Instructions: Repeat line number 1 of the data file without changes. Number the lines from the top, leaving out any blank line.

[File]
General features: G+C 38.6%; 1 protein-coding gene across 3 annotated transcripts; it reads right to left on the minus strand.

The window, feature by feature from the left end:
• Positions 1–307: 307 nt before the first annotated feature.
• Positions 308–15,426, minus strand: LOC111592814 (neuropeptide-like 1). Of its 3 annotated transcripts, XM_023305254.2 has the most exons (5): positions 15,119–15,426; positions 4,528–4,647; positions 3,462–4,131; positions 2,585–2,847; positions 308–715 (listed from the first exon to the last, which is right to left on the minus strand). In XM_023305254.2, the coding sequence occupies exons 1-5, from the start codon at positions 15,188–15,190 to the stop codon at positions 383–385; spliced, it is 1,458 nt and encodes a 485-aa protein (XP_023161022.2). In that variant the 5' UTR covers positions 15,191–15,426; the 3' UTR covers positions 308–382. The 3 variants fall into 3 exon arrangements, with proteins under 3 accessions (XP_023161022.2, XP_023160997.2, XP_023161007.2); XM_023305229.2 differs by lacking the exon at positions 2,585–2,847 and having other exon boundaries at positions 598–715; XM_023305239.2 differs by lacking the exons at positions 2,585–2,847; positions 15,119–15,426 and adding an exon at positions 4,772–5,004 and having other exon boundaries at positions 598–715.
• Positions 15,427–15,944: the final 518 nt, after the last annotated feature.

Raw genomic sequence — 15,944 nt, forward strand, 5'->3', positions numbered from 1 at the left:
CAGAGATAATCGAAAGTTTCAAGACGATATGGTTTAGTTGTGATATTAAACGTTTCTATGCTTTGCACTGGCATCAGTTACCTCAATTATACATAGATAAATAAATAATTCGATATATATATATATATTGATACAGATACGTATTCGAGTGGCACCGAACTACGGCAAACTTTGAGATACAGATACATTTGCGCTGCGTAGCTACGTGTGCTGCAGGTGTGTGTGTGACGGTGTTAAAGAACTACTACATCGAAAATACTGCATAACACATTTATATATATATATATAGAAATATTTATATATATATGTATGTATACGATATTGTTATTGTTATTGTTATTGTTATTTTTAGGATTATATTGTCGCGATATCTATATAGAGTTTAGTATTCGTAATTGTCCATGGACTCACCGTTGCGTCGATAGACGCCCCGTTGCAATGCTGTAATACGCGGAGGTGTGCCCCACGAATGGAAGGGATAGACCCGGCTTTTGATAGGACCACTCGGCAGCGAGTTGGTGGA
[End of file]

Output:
General features: G+C 38.6%; 1 protein-coding gene across 3 annotated transcripts; it reads right to left on the minus strand.